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Man accused in hit-and-run death of Boris Brott found guilty of dangerous driving | Globalnews.ca

The man accused in the hit-and-run death of Boris Brott has been found guilty of dangerous driving causing death.

Arsenije Lojovic, 35, was convicted on three driving charges following a justice’s decision at a Hamilton court late Monday morning.

He also was accused of failing to remain after the fatal crash on Park Street South at Markland Street April 5, 2022 and not following the terms of a probation order.

During the reading of the verdict, Justice Fred Campling recalled testimony from several witnesses during the trial who shared similar accounts of how Lojovic was erratic and “going much faster” than most drivers on the morning of the collision.

“I find that your driving, including your driving just before you hit Mr. Brott, was a marked departure from the standard of the driving required,” Campling said during his decision.

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Consistent with witness testimony, Lojovic had said during the trial that he got on the QEW from his home in Grimsby and entered Hamilton on the Red Hill Valley Parkway.

He drove up to the Lincoln Alexander Parkway and got on that thoroughfare before exiting on Upper James Street, consistent with directions given by witnesses.

He told the court he was looking for a Marshall’s store and a Walmart store at that point.

It was there that Campling began explaining the evidence portion of his decision, recounting what other drivers and bystanders saw between Upper James and the lower city.

That included a big rig driver telling the court Lojovic’s Volkswagon was closing in on his truck from behind at about 120 to 140 kilometres per hour.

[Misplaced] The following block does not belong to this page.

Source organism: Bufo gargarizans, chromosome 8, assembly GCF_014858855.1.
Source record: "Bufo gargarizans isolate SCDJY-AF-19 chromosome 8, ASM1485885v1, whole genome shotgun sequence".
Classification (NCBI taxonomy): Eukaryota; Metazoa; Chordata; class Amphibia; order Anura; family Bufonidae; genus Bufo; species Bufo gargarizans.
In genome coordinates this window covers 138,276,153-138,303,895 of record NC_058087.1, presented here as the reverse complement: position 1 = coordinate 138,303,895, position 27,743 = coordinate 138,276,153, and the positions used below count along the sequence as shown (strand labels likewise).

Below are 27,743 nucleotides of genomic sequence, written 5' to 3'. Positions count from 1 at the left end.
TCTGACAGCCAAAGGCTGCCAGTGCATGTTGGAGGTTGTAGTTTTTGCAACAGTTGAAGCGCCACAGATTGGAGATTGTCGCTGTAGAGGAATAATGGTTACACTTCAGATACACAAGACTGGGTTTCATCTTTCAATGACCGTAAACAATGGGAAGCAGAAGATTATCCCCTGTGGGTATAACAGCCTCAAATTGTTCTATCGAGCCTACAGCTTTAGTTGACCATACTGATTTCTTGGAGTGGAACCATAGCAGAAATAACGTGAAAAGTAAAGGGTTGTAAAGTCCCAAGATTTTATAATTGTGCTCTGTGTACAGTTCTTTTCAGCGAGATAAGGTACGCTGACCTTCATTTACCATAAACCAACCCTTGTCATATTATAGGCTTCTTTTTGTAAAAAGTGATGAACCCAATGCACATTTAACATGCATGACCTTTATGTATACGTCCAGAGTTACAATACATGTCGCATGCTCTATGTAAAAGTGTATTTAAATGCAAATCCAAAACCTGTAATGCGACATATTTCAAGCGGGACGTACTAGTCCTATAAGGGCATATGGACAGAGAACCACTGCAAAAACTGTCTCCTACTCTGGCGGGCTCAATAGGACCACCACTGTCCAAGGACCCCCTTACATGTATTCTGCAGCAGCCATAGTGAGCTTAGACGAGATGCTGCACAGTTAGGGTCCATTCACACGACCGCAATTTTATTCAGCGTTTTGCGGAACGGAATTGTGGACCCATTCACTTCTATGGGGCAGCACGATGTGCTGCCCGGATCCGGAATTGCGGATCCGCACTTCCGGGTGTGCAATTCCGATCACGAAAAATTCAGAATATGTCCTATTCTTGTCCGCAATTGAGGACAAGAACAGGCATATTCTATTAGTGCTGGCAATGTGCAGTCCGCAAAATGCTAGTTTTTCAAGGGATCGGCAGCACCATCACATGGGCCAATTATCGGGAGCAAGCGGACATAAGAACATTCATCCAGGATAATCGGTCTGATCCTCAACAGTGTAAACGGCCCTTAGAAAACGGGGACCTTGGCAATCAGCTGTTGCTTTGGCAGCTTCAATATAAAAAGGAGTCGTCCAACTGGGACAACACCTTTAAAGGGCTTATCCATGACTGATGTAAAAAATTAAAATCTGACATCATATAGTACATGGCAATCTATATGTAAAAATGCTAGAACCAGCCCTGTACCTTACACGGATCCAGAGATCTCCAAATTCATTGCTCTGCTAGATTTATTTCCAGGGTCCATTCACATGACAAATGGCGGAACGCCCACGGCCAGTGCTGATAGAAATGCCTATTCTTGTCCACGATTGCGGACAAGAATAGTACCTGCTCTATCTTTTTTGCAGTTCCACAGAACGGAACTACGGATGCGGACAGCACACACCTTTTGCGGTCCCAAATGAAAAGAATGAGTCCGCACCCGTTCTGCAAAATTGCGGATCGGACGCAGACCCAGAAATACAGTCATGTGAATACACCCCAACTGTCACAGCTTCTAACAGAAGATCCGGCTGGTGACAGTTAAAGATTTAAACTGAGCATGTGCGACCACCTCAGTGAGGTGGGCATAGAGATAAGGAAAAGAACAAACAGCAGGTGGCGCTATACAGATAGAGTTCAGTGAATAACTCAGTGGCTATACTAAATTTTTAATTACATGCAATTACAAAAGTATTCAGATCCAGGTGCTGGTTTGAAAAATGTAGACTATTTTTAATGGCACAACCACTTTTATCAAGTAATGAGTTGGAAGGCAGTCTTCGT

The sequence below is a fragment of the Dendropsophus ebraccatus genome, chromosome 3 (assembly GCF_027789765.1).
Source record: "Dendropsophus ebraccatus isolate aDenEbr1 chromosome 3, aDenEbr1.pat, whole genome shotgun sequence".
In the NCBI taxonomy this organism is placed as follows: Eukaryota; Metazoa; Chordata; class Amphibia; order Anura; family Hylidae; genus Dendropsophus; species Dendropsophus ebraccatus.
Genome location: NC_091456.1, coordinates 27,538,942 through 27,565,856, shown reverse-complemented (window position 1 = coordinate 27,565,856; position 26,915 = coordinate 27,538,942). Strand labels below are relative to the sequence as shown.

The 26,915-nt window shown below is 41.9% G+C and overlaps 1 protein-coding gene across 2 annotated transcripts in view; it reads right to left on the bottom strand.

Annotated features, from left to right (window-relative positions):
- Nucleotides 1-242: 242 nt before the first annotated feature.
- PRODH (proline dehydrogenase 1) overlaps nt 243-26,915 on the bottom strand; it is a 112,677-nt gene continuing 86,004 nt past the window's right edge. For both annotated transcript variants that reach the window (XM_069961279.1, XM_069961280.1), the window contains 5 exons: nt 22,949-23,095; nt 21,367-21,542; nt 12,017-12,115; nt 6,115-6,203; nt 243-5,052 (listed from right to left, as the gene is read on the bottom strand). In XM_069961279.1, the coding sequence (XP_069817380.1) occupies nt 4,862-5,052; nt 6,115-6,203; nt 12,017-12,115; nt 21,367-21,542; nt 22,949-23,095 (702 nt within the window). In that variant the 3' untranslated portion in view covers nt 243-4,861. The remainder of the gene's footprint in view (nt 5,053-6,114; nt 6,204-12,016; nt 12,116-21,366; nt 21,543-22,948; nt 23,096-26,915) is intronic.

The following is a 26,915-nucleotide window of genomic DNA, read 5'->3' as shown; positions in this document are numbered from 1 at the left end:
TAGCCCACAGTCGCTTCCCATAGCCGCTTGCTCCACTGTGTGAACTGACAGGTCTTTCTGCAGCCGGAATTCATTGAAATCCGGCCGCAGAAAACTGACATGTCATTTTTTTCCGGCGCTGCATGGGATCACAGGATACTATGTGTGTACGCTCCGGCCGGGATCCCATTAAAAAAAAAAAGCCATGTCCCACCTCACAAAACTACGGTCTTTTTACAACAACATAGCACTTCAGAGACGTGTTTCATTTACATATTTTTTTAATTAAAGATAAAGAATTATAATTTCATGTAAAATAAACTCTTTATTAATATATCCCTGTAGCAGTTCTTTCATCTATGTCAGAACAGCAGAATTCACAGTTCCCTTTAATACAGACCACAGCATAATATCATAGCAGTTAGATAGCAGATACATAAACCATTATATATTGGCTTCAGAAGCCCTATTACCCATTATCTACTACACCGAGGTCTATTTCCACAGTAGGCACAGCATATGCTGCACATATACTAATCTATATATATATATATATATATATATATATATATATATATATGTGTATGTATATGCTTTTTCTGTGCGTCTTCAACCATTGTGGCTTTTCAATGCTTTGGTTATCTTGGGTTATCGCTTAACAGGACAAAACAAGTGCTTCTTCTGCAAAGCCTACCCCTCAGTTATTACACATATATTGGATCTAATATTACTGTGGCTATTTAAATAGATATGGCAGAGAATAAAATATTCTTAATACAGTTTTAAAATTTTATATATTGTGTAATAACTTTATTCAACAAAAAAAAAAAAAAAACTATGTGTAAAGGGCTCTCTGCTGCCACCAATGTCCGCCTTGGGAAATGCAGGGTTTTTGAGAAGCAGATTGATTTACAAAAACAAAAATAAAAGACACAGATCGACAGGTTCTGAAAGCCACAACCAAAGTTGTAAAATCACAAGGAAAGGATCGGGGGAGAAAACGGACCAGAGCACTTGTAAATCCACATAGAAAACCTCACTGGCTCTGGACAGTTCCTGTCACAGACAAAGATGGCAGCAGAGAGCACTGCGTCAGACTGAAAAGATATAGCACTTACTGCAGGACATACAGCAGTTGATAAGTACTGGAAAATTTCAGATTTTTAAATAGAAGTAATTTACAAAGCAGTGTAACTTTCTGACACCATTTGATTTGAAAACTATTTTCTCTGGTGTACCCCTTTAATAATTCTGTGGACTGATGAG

Meanwhile, another driver testified Lojovic was “manoeuvring in order to go much faster than other traffic on the road.”

“To get by the northbound traffic, he saw you run multiple red lights as you were approaching the Rymal Road intersection,” Campling explained.

“He also mentioned that you forced a white pickup truck on the shoulder with your dangerous manoeuvres.”

Another witness insisted Lojovic almost hit a median and was seen wearing earbud headphones and flicking a cigarette while travelling down the Claremont Access.

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Prior to Campling’s decision, Lojovic’s counsel Mary Murphy contested his dangerous driving charge, saying the incident was an accident spurred on by a distraction from another vehicle.

She went on to submit that the driving at the point of the fatality did not meet criminal standards.

But Campling said the witnesses’ testimony, which included a pair of police officers, and surveillance video “negated” any evidence that there was any distraction just before Lojovic hit Brott, a celebrated conductor.

Lojovic took the stand in his own defence during hearings and suggested he had a history of bipolar disorder and alcoholism.

The defendant insisted he had recurrent manic episodes that sometimes manifested as erratic driving.

A psychiatrist, testifying for the defence, said Lojovic had been hospitalized on occasion after being diagnosed with bipolar disorder in 2011.

Lojovic admitted to having previously been convicted of impaired driving in 2009 and dangerous driving in 2020.

He was given a conditional discharge with a licence suspension after pleading guilty to the 2020 incident.

After Monday’s decision, Murphy sought the relevancy of her client undergoing an assessment under Section 672.11 of the Criminal Code, determining if the accused was unfit to stand trial or suffering from a mental disorder to be exempt from criminal responsibility.

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However, Campling opted not to agree to that assessment, saying counsel failed to raise a not criminally responsible defence (NCR) during the trial and that it might be an attempt for a better outcome, post-decision.

“You, with legal advice, might have thought the eventual sentence (would) be better for you than the indefinite sentence that results from a finding of not criminally responsible,” Campling suggested.

Crown and counsel are expected to return for the sentencing phase of Lojovic’s trial on Aug. 31.

&copy 2023 Global News, a division of Corus Entertainment Inc.




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